Here’s a surprise: the New Nissan Leaf is pretty good to drive in a higher performance style. That’s not something you’d expect to hear every day down at the pub, where they are likely to jeer about milk floats and dodgem cars.
The Leaf may not precisely be a balls-out belter like an Ariel Atom; but taking it on an empty B-road and giving it some beans is a highly entertaining and enjoyable experience.
Part of the reason is, of course, electric power. With 62Kw instantly on tap from its electric motor, providing 217 PS and 340 Nm of torque, the Leaf carries a terrific punch of mid-range power. Where you would expect conventionally-fuelled engines to sit down and think about it for a moment after you press the throttle pedal at 40 mph, the Leaf leaps forward like a sprinter coming off the bend in a 200m and kicking for the tape. The makers say it’s “nearly 13% faster from 50-75 mph” than the old Leaf and nearly a second faster from 0- 62mph at 6.9 seconds.
Then there’s the balance. The battery in the latest Leaf weighs a beefy 200 kg more than the original. The engineering effort of accommodating that weight (almost a fully-fed Boris Johnson) and distributing it around the chassis – updating and stiffening the suspension, lowering the centre of gravity – has made the Leaf just about the most perfectly balanced family hatchback on the market. It changes direction with the willingness and aplomb of a Lippizaner dressage horse while retaining a rock-solid sureness on the road. Delightful.
However, the most important single ingredient in the pleasure of pressing on in the Leaf, however, is the regenerative braking system. Everybody understands how this works. When you lift off the accelerator pedal (here’s one circumstance in which it is not correct to call it the throttle pedal), the flow of energy is reversed and the battery picks up power instead of putting it out. It’s a great invention which adds significantly to the range of an electric vehicle; but, what they don’t tell you is that it also adds immensely to the fun.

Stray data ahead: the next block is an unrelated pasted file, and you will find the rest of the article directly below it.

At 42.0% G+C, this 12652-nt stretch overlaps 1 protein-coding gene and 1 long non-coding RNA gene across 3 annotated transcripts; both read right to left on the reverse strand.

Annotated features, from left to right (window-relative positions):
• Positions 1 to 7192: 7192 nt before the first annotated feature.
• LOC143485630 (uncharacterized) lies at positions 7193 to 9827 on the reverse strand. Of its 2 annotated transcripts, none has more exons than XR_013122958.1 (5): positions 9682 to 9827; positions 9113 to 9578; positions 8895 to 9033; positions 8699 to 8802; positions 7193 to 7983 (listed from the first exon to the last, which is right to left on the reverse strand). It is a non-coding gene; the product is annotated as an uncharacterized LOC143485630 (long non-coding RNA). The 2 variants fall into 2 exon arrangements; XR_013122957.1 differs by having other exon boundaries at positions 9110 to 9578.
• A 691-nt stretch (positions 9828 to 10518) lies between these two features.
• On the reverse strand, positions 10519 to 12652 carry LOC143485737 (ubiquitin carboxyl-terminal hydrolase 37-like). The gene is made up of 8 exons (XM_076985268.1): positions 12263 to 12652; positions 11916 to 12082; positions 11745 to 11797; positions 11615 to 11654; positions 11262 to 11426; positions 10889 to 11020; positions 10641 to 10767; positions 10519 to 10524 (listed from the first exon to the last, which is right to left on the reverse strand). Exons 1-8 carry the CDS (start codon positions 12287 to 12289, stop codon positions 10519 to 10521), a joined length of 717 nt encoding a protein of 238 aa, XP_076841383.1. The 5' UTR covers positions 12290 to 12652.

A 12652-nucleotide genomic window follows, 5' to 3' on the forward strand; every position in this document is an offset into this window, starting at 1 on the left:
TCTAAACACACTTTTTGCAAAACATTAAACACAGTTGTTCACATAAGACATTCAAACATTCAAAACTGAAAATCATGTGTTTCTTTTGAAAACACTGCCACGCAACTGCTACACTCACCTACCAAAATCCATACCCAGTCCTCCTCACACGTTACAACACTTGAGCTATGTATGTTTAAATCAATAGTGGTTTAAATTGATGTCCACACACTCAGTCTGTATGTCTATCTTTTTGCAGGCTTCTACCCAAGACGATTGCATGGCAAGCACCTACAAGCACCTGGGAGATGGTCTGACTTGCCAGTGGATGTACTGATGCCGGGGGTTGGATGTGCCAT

It doesn’t take long at the wheel of the Leaf to learn to balance the accelerator pedal when you are approaching corners and powering through them – rather like balancing the throttle on a conventionally-fuelled car. The difference is that the balance is extremely fine on the pedal of the Leaf so that you can go from an edge of forward push to a touch of brake in an instant. It’s an utter joy. As much fun as heel-and-toeing.
I very much admired the original Leaf, which I borrowed for a year when it first appeared. Build quality was superb and, once we had learned how to get the best out of it by using it as the family car for school runs and local trips, it became a real asset. With a maximum range well under 100 miles, however (and nearer to 70 in the real world), it was awkward to plan for longer trips. Even a family outing to our local city, which is only 20 miles away, needed to be carefully thought through if we were not to find ourselves creeping home with all electrical appliances switched off and the interior of the car misting up like my Dad’s cars from the 1950s.
The new model does away with that anxiety. Its real-world range of 200+ miles makes it usable for all family uses except the annual surfing jaunt to Cornwall. Meanwhile, build quality is even more fabulous (close to Lexus, I would say); the interior is even more sumptuous (close to Jaguar, I would say) and the boot is a good size.
Our test car was £36820, including the government’s £3500 bounty for buying electric. That’s pretty close to Tesla 3 territory and also brings BMW 3 Series within range. To my mind, however, the new Leaf is a solid contender with those champs. I would even bet it could give a 3 Series a run for its money on the open road.
Car reviewed: Nissan LEAF e+ 3.ZERO, on the road price £36,820 estimated 0-62mph 6.9secs Top speed 98mph Battery 62 kWh Electric Motor Charging 11h30 on 6.6kW on 32A Wall Box CO2 emissions zero Max Power 217PS@4600-5800rpm Torque 340Nm@500-4000rpm Transmission Front wheel drive Automatic Range Combined 239miles / City 319miles
Neil Lyndon has been a journalist, broadcaster and writer on the UK’s national stage for 40 years, writing for every “quality” newspaper on Fleet Street. He started writing about cars and motorbikes for The Sunday Times in the 1980s and was Motoring Correspondent of the Sunday Telegraph for 20 years, having previously written a column on motorbikes for Esquire. He is also recognised as a leading commentator on gender politics, having published No More Sex War in 1992 – the first ever critique of feminism from a radical, egalitarian point of view.
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